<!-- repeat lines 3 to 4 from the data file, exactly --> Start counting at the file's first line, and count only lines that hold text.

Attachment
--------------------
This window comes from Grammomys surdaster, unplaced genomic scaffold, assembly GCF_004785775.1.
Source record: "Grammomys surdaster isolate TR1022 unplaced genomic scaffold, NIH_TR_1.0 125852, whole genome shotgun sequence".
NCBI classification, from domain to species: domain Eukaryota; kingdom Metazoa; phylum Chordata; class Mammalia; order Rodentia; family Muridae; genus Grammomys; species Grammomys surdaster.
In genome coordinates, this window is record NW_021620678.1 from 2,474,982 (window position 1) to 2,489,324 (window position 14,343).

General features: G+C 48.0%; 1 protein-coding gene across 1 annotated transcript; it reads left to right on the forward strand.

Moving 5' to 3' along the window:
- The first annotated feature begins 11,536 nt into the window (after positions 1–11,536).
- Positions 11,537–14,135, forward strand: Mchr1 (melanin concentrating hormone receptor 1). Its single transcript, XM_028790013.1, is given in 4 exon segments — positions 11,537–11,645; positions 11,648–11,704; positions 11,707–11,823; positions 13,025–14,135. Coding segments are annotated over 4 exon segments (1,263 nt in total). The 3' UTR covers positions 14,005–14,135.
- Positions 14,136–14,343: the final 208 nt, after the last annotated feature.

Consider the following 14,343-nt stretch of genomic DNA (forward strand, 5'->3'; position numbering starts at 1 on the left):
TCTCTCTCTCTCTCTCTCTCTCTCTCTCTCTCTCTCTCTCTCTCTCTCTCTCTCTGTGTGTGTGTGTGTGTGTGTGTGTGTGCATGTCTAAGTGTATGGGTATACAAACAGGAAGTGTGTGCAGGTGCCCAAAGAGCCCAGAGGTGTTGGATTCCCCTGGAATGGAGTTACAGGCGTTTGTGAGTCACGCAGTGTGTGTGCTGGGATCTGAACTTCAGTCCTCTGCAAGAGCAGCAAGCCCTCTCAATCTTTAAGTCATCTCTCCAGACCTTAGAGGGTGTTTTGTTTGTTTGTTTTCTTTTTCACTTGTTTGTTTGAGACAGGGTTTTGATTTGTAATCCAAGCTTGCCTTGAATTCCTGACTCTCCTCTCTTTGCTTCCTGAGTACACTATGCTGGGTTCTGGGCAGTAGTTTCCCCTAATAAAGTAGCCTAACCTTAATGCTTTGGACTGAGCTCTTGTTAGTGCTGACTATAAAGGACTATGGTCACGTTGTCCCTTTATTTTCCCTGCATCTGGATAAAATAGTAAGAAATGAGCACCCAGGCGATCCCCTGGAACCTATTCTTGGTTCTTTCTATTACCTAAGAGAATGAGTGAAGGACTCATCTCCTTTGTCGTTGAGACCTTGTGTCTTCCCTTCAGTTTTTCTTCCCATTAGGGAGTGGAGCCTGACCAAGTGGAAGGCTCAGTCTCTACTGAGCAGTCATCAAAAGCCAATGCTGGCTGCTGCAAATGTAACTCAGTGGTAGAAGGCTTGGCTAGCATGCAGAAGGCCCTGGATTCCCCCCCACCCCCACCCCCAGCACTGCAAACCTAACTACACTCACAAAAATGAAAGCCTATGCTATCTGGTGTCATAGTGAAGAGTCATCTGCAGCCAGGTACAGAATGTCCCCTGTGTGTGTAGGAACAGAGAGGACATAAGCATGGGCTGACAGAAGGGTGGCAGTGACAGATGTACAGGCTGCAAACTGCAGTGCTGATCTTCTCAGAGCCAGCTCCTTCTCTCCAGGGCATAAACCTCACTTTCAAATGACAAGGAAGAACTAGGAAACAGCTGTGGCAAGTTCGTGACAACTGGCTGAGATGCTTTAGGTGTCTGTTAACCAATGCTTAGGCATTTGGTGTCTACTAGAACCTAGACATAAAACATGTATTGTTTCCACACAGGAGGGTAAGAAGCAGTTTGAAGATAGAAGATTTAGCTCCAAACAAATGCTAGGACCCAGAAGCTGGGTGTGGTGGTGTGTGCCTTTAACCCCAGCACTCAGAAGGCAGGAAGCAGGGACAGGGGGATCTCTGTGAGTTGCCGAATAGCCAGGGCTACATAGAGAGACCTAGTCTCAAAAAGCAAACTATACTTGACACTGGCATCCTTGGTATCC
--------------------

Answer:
NCBI classification, from domain to species: domain Eukaryota; kingdom Metazoa; phylum Chordata; class Mammalia; order Rodentia; family Muridae; genus Grammomys; species Grammomys surdaster.
In genome coordinates, this window is record NW_021620678.1 from 2,474,982 (window position 1) to 2,489,324 (window position 14,343).